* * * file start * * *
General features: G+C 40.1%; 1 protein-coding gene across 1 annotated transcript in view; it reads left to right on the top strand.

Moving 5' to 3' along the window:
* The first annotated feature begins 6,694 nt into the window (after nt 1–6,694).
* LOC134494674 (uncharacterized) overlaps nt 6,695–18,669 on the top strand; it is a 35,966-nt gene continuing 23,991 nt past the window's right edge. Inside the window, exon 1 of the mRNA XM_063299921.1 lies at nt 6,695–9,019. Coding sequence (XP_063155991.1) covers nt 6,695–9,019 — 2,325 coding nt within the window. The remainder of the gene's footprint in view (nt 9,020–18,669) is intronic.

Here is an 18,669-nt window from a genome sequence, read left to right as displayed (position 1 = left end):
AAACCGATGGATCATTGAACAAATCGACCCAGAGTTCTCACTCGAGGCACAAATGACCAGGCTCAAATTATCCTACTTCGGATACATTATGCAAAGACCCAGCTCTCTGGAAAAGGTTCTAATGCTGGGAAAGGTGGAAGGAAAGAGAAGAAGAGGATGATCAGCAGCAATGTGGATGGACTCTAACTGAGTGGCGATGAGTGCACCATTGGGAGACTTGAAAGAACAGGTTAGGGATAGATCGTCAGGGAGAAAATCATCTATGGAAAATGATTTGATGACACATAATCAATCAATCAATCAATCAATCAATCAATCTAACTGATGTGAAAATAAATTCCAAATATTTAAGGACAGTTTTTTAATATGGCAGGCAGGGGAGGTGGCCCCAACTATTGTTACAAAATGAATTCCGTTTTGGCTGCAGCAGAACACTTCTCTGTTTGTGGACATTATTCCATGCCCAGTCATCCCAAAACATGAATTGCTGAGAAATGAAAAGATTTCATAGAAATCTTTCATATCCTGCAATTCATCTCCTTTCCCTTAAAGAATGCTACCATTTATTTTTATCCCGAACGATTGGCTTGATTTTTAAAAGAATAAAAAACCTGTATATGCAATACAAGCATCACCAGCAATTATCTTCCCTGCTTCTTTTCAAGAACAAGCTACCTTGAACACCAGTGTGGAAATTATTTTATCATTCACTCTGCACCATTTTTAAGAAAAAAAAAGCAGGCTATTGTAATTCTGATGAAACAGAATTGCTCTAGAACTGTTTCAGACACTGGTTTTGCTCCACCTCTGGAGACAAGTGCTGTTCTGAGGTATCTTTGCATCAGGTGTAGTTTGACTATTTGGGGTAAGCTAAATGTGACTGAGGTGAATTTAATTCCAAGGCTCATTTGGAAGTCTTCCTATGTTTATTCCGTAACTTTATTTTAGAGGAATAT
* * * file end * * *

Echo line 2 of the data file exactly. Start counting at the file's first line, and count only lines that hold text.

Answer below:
Moving 5' to 3' along the window: